fixed wirelessA wireless internet service provider (WISP) could break even on an investment in CBRS band technology within three years, according to a CBRS profitability analysis from Senza Fili Consulting. By year 5, the analysis shows the WISP earning a profit margin of 51%.

The CBRS band includes 150 MHz of spectrum in the 3550 to 3700 MHz band that will be shared with incumbent government users. A portion of the band is slated for an upcoming auction and a portion will be available on an unlicensed basis.

The band is of great interest to WISPs because fixed LTE equipment operating in that band is expected to offer excellent performance at attractive pricing.

Source: Senza Fili TCO Report

CBRS Profitability Analysis
Senza Fili’s CBRS profitability analysis was based on the following assumptions:

  • Base stations are added to an existing WISP network
  • Service area is “medium-density”
  • Subscribers pay $55/month for 30 Mbps service
  • WISP acquires a CBRS band license at a cost of $200/base station
  • Contention is 10
  • Wireless backhaul is used
  • Subscribership rises to 80% of capacity in the fifth year

Researchers also looked at a lower-density, more rural deployment scenario, which yielded a 31% profit margin by year 5. Additionally, researchers looked at the impact of carrier aggregation, which boosted year 5 margins, and the impact of fiber backhaul, which reduced margins.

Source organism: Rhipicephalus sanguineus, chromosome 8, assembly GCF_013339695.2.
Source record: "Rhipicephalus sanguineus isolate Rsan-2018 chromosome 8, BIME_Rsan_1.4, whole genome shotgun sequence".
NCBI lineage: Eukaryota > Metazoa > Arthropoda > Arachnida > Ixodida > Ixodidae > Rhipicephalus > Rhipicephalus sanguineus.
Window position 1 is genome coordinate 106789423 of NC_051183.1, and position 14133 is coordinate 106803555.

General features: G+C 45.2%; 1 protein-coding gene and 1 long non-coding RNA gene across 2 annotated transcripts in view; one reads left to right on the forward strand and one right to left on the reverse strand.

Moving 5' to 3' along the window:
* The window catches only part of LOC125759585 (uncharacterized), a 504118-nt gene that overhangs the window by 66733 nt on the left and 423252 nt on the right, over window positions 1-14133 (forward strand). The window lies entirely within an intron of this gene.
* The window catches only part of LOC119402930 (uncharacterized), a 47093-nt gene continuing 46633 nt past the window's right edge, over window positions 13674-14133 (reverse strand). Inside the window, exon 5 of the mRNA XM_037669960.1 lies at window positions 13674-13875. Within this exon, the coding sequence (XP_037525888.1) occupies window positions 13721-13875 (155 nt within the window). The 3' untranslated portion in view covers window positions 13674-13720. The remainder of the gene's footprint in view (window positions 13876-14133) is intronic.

It’s important to note that the cost of the CBRS band license is difficult to forecast – in part because wireless auctions often yield unexpected results and in part because the FCC has not yet decided whether to change the previously established rules for the auction. Mobile carriers have argued for larger license areas but WISPs say they will only be able to afford licenses if the licenses are for smaller areas.

If they are closed out of the auction, WISPs will be able to offer service in the unlicensed portion of the spectrum and also may be able to use the licensed portion of the spectrum in areas where license holders are not offering service. But WISPs say the band would be much less attractive under that scenario because of the uncertainty involved.

The Senza Fili report is titled “The Total Cost of Ownership (TCO) for Fixed OnGo in the 3.5 GHz CBRS Band,” using the brand name “OnGo” that the CBRS Alliance has established for the CBRS band and which possibly will be used in the future for other spectrum bands that will be available for service providers to use on a shared basis with incumbent government users.

Image courtesy of flickr user Stefano Brivio.